In 2005, the story about the Cuyahoga Falls Sanitation Department in Ohio could be summed up in one word: Red.
The division was bleeding money from trash and recycling collections. That’s when Charles Novak, the city’s street commissioner, started talking about automating solid waste vehicles.
“We started doing this in phases. We had a five-year phase-in period for trash and then afterwards, we had a three-year phase in for recycling.
The plan, he says, was necessary.
“Year after year, we were spending more money than we were bringing in. So we started looking at what our options were,” he says.
Automation, he knew, could bring a reduction in overhead. One worker on a rear-loader would replace a crew of two or three, for example. Reduced tonnages could lead to lower tipping fees by keeping moisture content out of the waste stream.
Novak began transitioning the fleet in 2005. By 2012, the solid waste fleet was fully automated, reducing the number of routes and employees who ran them, and dropping fuel usage by 20 percent. Most importantly, according to Novak, it resulted in reduction of solid waste tonnages previously averaging 20,000 tons per year.
Today, Cuyahoga Falls has nearly 25 vehicles in its sanitation garage including ¾-ton pickup trucks and five-ton garbage haulers servicing 17,000 customers along seven routes. Four vehicles collect trash and three collect recyclable materials, and each is operated by a single person who makes 800 tips per day.
The city now averages 15,000 tons of waste per year—5,000 tons less in tipping fees—which saves $215,000 per year. Recycling tonnages increased by 50 percent, says Novak, which brings in more money. And the department has been back in the black for nine years.
The city is transitioning to automated yard-waste pick-up, as well. Citizens bundle waste or put it in paper bags for pickup. But moisture and weight issues cause torn bags and spilled waste at the curb. The carts, says Novak, will stop that. The city is adding another 1,000 carts into the voluntary program this.
Introducing automation to the city’s residents took time and patience.
“We had little neighborhood meetings as each area was carted, says Novak. We would have different-sized carts and information for them. Anyone who showed up could look at them or complain about them. They could come to those little meetings and get questions answered.”
The program generally was accepted, says Novak. Some residents in an older part of town with limited space in garages or no garages, voiced concerns with the larger carts.
“We explained to them that the volume really was the same, because people used to put out multiple cans. It really was the same volume, so it actually had a smaller footprint in many cases,” Novak says.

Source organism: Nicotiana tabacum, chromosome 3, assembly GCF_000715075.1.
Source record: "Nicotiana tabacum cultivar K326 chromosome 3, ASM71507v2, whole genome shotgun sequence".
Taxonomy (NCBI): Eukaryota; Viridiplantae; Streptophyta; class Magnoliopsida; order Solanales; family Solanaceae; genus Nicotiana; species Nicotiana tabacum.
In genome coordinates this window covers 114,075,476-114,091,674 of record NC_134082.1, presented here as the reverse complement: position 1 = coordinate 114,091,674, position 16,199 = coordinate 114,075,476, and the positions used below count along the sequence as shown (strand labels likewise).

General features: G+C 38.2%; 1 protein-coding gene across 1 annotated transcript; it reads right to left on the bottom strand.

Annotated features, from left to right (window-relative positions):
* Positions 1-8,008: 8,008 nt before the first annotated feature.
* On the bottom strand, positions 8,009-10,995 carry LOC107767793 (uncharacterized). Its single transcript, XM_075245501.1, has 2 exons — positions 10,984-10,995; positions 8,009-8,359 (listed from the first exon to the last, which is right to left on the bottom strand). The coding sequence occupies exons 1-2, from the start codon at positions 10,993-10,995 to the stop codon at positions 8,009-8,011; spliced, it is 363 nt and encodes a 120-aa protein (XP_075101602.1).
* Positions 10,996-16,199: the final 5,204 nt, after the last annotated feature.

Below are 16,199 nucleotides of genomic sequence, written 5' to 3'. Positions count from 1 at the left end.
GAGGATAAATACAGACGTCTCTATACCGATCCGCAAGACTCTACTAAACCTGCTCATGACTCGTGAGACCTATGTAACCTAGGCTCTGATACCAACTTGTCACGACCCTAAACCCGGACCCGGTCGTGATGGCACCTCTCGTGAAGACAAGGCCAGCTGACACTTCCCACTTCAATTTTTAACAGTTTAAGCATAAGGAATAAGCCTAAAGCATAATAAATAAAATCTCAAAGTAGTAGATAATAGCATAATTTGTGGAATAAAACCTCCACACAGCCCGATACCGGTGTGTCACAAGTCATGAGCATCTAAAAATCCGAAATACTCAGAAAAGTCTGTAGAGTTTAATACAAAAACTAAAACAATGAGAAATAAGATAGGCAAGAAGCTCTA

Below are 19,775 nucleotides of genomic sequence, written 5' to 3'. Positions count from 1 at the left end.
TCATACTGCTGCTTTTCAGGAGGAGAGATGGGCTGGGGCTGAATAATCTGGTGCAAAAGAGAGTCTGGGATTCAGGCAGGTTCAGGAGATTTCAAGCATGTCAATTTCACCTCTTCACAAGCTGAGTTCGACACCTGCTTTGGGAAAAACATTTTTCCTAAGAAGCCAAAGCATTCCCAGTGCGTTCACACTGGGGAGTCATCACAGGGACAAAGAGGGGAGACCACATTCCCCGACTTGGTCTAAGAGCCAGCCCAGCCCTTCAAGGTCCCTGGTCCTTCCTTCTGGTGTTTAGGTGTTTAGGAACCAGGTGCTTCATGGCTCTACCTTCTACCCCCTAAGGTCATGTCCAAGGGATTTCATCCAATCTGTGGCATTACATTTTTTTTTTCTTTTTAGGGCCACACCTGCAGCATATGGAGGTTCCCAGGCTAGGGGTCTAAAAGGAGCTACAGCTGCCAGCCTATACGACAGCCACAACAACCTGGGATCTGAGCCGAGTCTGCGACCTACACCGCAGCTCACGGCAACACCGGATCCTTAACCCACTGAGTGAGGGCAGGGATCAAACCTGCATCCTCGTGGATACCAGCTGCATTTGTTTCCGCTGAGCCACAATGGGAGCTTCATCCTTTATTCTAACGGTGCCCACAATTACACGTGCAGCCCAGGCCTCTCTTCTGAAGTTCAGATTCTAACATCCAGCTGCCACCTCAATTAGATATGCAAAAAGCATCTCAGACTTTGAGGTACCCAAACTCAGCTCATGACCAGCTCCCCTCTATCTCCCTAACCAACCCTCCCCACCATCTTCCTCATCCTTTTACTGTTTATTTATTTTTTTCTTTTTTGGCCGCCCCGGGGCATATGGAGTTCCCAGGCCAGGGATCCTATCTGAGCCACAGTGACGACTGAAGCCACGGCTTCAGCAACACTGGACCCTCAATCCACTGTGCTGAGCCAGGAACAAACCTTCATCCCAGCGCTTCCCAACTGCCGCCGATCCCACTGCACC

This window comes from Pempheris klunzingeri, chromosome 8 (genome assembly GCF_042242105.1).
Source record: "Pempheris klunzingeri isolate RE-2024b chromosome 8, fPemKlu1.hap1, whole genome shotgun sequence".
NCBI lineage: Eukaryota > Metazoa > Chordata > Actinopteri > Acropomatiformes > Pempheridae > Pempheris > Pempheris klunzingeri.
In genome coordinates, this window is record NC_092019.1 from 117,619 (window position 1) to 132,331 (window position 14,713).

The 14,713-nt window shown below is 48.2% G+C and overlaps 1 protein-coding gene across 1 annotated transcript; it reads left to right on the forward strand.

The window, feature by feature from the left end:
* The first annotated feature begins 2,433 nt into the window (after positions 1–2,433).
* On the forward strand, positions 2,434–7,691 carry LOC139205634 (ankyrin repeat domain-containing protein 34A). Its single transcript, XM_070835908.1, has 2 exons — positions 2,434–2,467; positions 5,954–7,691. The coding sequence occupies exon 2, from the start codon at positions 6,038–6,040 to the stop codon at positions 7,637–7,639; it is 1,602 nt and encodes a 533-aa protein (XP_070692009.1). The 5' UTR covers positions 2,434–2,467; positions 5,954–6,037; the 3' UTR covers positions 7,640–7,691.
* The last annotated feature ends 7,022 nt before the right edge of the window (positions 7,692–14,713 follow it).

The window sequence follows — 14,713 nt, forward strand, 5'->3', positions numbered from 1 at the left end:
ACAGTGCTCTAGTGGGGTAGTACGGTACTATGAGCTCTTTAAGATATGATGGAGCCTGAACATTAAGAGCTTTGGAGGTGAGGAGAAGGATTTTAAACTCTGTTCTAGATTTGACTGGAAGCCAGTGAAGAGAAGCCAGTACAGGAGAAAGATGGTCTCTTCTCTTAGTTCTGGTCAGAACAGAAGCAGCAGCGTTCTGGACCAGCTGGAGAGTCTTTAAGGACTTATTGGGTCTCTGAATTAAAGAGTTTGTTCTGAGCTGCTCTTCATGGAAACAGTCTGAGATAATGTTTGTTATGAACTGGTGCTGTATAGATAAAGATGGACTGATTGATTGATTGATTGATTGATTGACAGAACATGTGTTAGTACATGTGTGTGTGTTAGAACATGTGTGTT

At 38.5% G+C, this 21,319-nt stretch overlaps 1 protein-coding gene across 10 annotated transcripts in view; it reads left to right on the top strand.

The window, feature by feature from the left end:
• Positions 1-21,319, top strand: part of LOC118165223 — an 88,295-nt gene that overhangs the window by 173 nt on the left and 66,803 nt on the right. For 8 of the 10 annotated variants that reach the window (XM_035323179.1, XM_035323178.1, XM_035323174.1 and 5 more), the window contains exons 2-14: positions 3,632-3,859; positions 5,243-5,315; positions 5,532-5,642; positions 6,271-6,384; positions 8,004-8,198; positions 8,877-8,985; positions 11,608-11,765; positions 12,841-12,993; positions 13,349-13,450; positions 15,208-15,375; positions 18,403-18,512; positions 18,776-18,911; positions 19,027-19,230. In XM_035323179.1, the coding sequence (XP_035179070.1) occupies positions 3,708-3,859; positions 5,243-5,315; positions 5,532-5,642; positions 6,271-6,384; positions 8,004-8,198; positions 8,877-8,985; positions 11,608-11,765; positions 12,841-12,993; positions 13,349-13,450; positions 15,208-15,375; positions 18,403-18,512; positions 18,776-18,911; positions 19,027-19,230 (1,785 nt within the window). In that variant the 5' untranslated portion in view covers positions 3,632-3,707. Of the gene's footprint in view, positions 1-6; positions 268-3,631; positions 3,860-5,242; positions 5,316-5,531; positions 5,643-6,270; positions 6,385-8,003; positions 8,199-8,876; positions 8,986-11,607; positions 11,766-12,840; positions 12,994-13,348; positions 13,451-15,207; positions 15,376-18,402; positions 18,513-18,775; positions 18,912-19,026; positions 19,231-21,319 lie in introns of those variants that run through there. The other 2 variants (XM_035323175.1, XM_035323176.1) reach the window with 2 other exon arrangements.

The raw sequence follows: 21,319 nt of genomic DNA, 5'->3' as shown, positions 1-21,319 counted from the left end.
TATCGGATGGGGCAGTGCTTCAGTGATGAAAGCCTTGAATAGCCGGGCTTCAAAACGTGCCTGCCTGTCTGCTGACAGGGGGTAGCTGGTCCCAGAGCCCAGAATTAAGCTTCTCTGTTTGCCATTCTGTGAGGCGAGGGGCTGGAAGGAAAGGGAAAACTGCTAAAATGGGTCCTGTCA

Additionally, the meetings allowed the city to remind customers that issues like lost trash can lids, knocked over cans, and animals getting into the private trash cans and bags would be a thing of the past with the new containers.
“We offered two sizes. We didn’t want to get crazy and have to stock all kinds of different sizes and different lids and wheels and all that. So we picked two different sizes for full service and then limited service customers.”
The citizens weren’t the only ones who needed convincing, says David Johnson, vice president and general manager of the Ohio Division at Bell Equipment, and the area dealer who sold the Heil automated vehicles to the city. The workers, too, had to learn their way around automation. Cuyahoga Falls first bought a Heil Retriever Satellite Side Loader. It also bought a Heil DuraPack 5000 Rear Loader and, later, a Heil DuraPack Python Side Loader.
The very first automated truck the city received, was forced on the lowest seniority employee in the Sanitation Department, says Johnson. Choice of trucks each year goes by seniority.
“So I thought it was funny. Here’s an automated truck where the guy is going to stay in the cab during the summer when it’s hot and be in the air conditioning. In the winter, he’s going to be heated. And nobody wanted to take it out, so it went to the low man on the totem pole. And he loved it.”
But one year later, that same automated truck went to the guy with the highest seniority. It wasn’t until they automated to entire fleet that the low man got an automated truck again.
“It was fun to watch how the guys came around to automated,” Johnson says.
Making the Change
The National Waste and Recycling Association estimated in 2003 that 15 percent of solid waste collection vehicles purchased in the US were automated one-man trucks. By 2013, half the number of automated trash collection vehicles bought were automated.
As the city looked to replace its fleet, it followed the trend, but changing trucks was not without lessons learned.
The first trucks purchased did the work, but were banged up in the process. Novak says the trucks leaked, and problems arose. On the recycling end of it, the glass tore holes in the floors of previous trucks, which would leak small glass fragments onto the streets.
“When the sun was out you would see it glistening. Then you would get calls saying one of your trucks was leaking,” he says.
Before long, the city began calling for city-wide use of Mack trucks in all divisions. The Heil line of trucks fit the bill for a better, longer-lasting, and better-built body, says Novak. Consistent city-wide vehicles simplified repairs and maintenance, and reduced costs.
“The Heil components, like the hydraulics and electrical systems, are just easier to access, making repairs faster and easier,” says Novak. “We also like the amount of room behind the Heil packer blade that enables easier cleanouts and serviceability. All of these things, big and not so big, made our decision—and conversion—clear-cut.”